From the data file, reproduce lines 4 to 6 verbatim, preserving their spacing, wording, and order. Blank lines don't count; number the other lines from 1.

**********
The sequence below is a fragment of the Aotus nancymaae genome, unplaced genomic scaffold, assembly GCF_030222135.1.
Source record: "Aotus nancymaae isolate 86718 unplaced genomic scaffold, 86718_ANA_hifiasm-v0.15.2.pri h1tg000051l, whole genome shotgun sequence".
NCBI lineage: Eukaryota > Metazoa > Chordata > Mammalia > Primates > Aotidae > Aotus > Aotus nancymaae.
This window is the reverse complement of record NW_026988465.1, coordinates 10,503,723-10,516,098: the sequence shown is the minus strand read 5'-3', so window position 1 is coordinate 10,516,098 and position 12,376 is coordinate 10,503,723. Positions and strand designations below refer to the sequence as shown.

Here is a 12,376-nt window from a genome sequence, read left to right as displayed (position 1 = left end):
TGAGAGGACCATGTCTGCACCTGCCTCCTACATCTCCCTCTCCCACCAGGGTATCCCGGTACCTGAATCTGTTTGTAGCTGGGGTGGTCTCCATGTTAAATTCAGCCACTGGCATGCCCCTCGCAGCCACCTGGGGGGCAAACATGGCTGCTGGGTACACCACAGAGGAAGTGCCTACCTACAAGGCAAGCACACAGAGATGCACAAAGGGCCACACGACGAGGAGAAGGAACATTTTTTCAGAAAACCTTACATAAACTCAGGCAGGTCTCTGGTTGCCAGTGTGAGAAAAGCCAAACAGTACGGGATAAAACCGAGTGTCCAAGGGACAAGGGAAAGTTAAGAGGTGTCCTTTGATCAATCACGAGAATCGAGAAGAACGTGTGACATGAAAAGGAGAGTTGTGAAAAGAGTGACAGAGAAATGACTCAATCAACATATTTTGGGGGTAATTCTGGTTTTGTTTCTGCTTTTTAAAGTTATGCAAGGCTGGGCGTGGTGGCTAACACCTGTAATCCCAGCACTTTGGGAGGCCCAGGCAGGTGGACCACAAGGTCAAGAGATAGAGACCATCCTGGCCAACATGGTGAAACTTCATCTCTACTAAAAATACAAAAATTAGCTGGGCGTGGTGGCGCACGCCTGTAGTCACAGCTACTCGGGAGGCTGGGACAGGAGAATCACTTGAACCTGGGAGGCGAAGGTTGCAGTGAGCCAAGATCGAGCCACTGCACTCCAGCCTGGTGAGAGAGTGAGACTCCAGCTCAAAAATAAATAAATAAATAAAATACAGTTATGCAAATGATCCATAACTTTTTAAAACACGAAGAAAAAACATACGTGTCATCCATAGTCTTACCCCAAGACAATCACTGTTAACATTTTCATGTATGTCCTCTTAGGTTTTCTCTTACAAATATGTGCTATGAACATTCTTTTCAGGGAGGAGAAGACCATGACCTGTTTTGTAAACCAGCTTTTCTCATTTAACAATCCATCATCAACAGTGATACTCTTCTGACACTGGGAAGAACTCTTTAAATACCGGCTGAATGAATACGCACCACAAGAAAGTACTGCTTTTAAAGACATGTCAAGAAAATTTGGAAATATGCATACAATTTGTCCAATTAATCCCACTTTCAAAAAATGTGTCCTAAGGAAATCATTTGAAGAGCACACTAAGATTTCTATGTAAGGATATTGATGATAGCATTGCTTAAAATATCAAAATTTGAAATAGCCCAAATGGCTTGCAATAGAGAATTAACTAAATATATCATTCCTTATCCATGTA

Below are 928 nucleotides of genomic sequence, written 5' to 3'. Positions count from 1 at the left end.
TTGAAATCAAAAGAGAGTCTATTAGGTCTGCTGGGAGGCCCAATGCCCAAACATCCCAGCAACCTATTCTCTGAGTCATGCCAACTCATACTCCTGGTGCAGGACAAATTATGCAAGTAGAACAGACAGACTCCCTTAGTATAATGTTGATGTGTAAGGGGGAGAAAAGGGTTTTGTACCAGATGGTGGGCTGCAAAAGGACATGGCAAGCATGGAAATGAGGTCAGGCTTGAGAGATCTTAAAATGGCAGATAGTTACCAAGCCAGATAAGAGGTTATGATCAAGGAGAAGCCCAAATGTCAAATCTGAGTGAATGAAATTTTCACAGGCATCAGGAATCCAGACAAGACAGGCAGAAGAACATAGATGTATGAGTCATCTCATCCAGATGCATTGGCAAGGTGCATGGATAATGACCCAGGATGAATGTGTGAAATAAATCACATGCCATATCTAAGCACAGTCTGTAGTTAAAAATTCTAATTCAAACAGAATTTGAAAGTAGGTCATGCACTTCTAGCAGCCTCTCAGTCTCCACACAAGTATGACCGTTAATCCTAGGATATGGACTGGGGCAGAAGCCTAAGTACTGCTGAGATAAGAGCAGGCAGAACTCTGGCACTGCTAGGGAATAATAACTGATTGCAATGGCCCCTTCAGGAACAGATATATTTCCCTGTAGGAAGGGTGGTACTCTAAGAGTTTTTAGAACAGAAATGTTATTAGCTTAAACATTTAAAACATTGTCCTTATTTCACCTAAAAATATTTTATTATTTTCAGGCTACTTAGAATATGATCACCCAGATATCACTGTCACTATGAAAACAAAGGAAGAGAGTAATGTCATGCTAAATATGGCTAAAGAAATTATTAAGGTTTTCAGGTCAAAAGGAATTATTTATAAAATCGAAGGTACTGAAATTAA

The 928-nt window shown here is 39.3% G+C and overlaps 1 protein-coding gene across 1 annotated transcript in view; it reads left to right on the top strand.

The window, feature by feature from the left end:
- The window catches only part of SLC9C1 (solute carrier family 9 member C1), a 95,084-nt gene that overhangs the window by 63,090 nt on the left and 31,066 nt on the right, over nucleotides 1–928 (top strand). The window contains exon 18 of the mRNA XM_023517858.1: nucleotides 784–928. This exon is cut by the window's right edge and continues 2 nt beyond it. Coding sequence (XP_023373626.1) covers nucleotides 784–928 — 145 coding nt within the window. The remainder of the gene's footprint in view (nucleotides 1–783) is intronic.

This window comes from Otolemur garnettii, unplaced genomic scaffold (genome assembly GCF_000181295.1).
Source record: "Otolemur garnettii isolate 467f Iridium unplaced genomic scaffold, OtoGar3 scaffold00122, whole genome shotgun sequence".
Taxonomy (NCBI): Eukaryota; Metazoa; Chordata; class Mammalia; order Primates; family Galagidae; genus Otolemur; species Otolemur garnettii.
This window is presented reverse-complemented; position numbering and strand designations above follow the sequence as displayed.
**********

This window is the reverse complement of record NW_026988465.1, coordinates 10,503,723-10,516,098: the sequence shown is the minus strand read 5'-3', so window position 1 is coordinate 10,516,098 and position 12,376 is coordinate 10,503,723. Positions and strand designations below refer to the sequence as shown.

Here is a 12,376-nt window from a genome sequence, read left to right as displayed (position 1 = left end):
TGAGAGGACCATGTCTGCACCTGCCTCCTACATCTCCCTCTCCCACCAGGGTATCCCGGTACCTGAATCTGTTTGTAGCTGGGGTGGTCTCCATGTTAAATTCAGCCACTGGCATGCCCCTCGCAGCCACCTGGGGGGCAAACATGGCTGCTGGGTACACCACAGAGGAAGTGCCTACCTACAAGGCAAGCACACAGAGATGCACAAAGGGCCACACGACGAGGAGAAGGAACATTTTTTCAGAAAACCTTACATAAACTCAGGCAGGTCTCTGGTTGCCAGTGTGAGAAAAGCCAAACAGTACGGGATAAAACCGAGTGTCCAAGGGACAAGGGAAAGTTAAGAGGTGTCCTTTGATCAATCACGAGAATCGAGAAGAACGTGTGACATGAAAAGGAGAGTTGTGAAAAGAGTGACAGAGAAATGACTCAATCAACATATTTTGGGGGTAATTCTGGTTTTGTTTCTGCTTTTTAAAGTTATGCAAGGCTGGGCGTGGTGGCTAACACCTGTAATCCCAGCACTTTGGGAGGCCCAGGCAGGTGGACCACAAGGTCAAGAGATAGAGACCATCCTGGCCAACATGGTGAAACTTCATCTCTACTAAAAATACAAAAATTAGCTGGGCGTGGTGGCGCACGCCTGTAGTCACAGCTACTCGGGAGGCTGGGACAGGAGAATCACTTGAACCTGGGAGGCGAAGGTTGCAGTGAGCCAAGATCGAGCCACTGCACTCCAGCCTGGTGAGAGAGTGAGACTCCAGCTCAAAAATAAATAAATAAATAAAATACAGTTATGCAAATGATCCATAACTTTTTAAAACACGAAGAAAAAACATACGTGTCATCCATAGTCTTACCCCAAGACAATCACTGTTAACATTTTCATGTATGTCCTCTTAGGTTTTCTCTTACAAATATGTGCTATGAACATTCTTTTCAGGGAGGAGAAGACCATGACCTGTTTTGTAAACCAGCTTTTCTCATTTAACAATCCATCATCAACAGTGATACTCTTCTGACACTGGGAAGAACTCTTTAAATACCGGCTGAATGAATACGCACCACAAGAAAGTACTGCTTTTAAAGACATGTCAAGAAAATTTGGAAATATGCATACAATTTGTCCAATTAATCCCACTTTCAAAAAATGTGTCCTAAGGAAATCATTTGAAGAGCACACTAAGATTTCTATGTAAGGATATTGATGATAGCATTGCTTAAAATATCAAAATTTGAAATAGCCCAAATGGCTTGCAATAGAGAATTAACTAAATATATCATTCCTTATCCATGTA